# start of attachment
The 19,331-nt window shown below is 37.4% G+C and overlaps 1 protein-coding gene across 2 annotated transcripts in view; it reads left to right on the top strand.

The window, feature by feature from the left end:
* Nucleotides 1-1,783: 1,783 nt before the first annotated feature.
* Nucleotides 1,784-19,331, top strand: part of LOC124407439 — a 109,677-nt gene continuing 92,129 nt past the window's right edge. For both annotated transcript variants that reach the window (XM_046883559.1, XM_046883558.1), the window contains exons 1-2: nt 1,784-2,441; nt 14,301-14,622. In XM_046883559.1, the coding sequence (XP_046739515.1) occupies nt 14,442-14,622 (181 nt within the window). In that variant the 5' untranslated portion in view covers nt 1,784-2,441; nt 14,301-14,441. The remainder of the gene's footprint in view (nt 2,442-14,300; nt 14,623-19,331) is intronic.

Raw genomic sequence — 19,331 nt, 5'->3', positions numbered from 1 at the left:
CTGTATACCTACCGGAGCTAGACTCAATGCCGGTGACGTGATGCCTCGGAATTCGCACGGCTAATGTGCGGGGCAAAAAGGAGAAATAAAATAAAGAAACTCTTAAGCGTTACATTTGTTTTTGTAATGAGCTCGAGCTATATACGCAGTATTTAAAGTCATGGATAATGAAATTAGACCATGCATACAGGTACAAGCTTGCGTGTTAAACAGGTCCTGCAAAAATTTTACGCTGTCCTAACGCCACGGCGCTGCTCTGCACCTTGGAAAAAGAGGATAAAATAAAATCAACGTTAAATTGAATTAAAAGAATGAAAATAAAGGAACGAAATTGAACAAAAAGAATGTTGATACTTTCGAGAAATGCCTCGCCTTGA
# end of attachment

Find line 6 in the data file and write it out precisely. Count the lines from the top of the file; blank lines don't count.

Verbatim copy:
CTGTATACCTACCGGAGCTAGACTCAATGCCGGTGACGTGATGCCTCGGAATTCGCACGGCTAATGTGCGGGGCAAAAAGGAGAAATAAAATAAAGAAACTCTTAAGCGTTACATTTGTTTTTGTAATGAGCTCGAGCTATATACGCAGTATTTAAAGTCATGGATAATGAAATTAGACCATGCATACAGGTACAAGCTTGCGTGTTAAACAGGTCCTGCAAAAATTTTACGCTGTCCTAACGCCACGGCGCTGCTCTGCACCTTGGAAAAAGAGGATAAAATAAAATCAACGTTAAATTGAATTAAAAGAATGAAAATAAAGGAACGAAATTGAACAAAAAGAATGTTGATACTTTCGAGAAATGCCTCGCCTTGA